Date of Conferral







Marcia Griffiths-Prince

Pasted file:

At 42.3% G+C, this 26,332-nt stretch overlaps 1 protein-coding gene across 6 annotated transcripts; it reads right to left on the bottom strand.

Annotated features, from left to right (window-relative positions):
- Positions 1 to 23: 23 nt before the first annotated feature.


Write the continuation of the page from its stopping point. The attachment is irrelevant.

Instructional coaching has been implemented in schools to improve student achievement; however, literature shows a lack of evidence of the efficacy of improving student reading achievement. The problem addressed in this study was that school districts have implemented instructional coaching to improve student reading achievement, but the effectiveness was unknown. The purpose of this quantitative study was to examine the effect of instructional coaching on third-grade reading achievement. Guided by Walberg’s theory of achievement, the overall research question investigated the effect of instructional coaching on third-grade reading achievement. In this quantitative, comparative study, ratio-scale data from students who received instructional coaching (intervention group) and those who did not receive instructional coaching (control group) were analyzed with a repeated-measures mixed Analysis of Variance (ANOVA). Archival data were used from the Formative Assessment System for Teachers (FASTTM) on the Adaptive Reading (aReading) assessment during an 18-week instructional time for the 2018-2019 school year. The findings of this study did not show a significant difference in achievement between the control group and the intervention groups; the control group made greater gains during the instructional period than the intervention group. This study provided one step toward a better understanding for educators and school districts on the effect instructional coaching may have on reading achievement, with recommendations for additional study in this area. Studies of this type have the potential to instill positive social change for students in school districts that adopted instructional coaching to increase student achievement.